Presto's Traveling Lecture Series: Street Corner Society
Presto's Traveling Lecture Series presents: Street Corner Society
Like a tidal pool poised between the enclosed crevices of a stone and the roiling waters of the sea, the street corner like places where worlds coincide, offers temporary communities filled with possibilities for unexpected encounter.
At the crossroads.
Between forest and field, between salt water and fresh water.
Where Walk and Don't Walk overlap, lives intersect. Let us pause this instance, and turn attention to these if only for a moment places.
Street Corner Society physically proceeds from the lecture hall onto a street corner, where theoretical notions of Street Corners find a place in the world outside. Where a private gathering becomes public, and where coincidental passers-by are both invited and accidental parts of an evolving conversation and a dynamic scenario, Street Corner Society proposes a combined lecture/performance that puts its own theory into practice.
With inspiration from wandering griots, Chattaquas and other itinerant storytellers,
these lectures are both precisely what they seem --short discourses on eccentric subjects that reveal themselves first as parodies of lectures with such aspirations, and then as calls to action where the lecture becomes a truly public event. Part of a lineage derived from oral traditions popular in mid-19th to early 20th century revivalist camps that set up summer institutes to advocate for all manner of interests from the Methodist ministry to bogus scientific institutes, Presto's Traveling Lecture Series advocates building up a crowd into a community through wild speculation and conjecture and turning question and answer into call and response.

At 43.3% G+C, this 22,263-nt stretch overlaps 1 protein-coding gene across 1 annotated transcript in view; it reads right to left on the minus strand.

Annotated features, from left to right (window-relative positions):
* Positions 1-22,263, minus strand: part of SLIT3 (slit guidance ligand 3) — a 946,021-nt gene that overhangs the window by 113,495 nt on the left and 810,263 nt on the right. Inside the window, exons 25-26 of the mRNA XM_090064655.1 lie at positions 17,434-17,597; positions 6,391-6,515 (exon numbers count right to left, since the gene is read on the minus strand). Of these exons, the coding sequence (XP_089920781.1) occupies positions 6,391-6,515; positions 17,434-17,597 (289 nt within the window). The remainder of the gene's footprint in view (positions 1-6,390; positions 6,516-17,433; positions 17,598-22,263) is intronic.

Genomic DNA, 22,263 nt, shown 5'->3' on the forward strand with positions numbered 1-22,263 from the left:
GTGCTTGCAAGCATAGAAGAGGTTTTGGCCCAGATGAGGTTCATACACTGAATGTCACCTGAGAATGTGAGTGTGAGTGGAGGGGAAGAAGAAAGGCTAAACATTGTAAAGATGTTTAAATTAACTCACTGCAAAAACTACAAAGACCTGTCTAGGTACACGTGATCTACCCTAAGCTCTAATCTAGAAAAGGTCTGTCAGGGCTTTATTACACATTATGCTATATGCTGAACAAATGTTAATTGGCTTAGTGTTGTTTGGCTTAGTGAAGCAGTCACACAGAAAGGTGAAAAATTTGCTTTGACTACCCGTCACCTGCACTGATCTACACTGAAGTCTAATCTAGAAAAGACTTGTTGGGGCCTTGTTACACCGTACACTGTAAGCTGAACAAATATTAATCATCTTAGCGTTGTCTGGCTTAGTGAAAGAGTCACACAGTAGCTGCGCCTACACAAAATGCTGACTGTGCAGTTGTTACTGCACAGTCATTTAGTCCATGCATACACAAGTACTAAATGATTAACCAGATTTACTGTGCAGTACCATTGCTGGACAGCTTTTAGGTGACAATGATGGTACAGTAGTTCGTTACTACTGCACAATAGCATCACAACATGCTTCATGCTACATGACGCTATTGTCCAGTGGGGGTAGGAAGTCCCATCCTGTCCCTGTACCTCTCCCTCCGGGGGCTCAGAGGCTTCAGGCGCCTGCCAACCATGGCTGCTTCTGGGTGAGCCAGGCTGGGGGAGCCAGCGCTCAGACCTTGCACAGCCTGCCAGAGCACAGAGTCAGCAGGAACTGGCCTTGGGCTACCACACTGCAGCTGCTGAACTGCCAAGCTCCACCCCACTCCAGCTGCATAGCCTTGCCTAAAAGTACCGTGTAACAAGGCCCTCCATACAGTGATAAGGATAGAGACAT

Keywords: Public forms and forums, Open Engagement, Temporary communities
Mr. Nick Tobier
Artist, Assitant Professor, School of Art and Design, University of Michigan
I'm keen on real or imagined scenarios playing out in everyday places, and hope that my actions provoke the possibility that everyday places can be rather extra ordinary.
Prior to staging public spectacles, I offered small street side services--a bridge to assist crossing puddles, a woven and upholstered mobile tent that dispensed hot chocolate, and a tricycle driven chandelier that illuminated dark streets. These once utilitarian services have become celebratory events more than strictly functional objects, and I believe strongly that this public celebration is inherently functional. Recent events include a Parade with and for a fleet of 47 micro trucks around Philadelphia, an interactive transit device in a Boston subway station, a parade to open a film festival, a series of choreographed performances for film featuring casts from one to fifty, and a traveling amusing lecture series.